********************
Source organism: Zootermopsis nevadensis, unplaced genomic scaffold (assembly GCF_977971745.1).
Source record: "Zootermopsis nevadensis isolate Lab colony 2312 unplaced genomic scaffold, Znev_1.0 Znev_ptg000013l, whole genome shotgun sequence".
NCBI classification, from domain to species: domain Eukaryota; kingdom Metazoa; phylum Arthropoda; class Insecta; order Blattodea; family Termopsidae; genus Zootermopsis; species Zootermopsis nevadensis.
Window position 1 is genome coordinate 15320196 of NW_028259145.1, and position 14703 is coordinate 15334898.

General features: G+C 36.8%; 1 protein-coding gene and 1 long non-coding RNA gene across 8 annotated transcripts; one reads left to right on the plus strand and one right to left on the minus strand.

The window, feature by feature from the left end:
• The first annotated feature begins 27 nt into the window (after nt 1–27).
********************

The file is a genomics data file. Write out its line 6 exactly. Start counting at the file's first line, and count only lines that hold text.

The window, feature by feature from the left end: